If no one ever stole, cheated, coveted, or lied, we would be in a very different world than we are in today. Rather than contending this, I invite you to change. Be the optimist! We can do more good together than by turning against each other.

  • Howard Beal Provo, UT
    May 24, 2013 3:42 p.m.

    What is there about modern polygamy to like? I mean we all like that one reality show and we wish most polygamous relationships were this loving. I guess. But when I think of polygamy I think of guys like Warren Jeffs casting aside young teens like trash so the elders of the community don't have any "competition." I see young girls coerced to marry men twice or three times their age and usually a family relation. I see women that are mostly brainwashed to be subservient to their men wearing ridiculous pioneer style dresses and weird hairdos. I see wives two through whatever having no legal rights or protections and many families and children in poverty. So am I missing something? You can say that I'm not a fan of polygamy as it is generally practiced today.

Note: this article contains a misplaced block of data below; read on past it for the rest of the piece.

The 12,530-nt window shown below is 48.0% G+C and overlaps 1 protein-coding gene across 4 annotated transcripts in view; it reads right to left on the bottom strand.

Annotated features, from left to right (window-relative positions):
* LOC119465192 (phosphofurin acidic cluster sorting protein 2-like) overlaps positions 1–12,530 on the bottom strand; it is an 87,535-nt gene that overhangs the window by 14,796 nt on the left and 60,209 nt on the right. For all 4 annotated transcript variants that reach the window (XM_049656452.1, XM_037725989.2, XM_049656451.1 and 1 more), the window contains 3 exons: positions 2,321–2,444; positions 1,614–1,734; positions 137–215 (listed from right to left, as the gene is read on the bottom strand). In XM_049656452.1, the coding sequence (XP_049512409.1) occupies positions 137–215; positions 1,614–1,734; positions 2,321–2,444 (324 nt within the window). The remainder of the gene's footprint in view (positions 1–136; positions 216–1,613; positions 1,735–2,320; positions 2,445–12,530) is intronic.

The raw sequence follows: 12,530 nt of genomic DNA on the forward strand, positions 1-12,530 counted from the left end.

• Mark B Eureka, CA
    May 24, 2013 3:38 p.m.

    It's true that public opinion changes over time on all kinds of behavior. But I need a clarification from Tators. Did God always approve of polygamy, or did he never approve of it, or did He approve of something like polygamy, but referred to by a different term?

  • JoeBlow Far East USA, SC
    May 24, 2013 2:44 p.m.

    "It's somewhat interesting that God's laws of morality never vary. They have remained constant and consistent throughout mankind's history. Rock solid."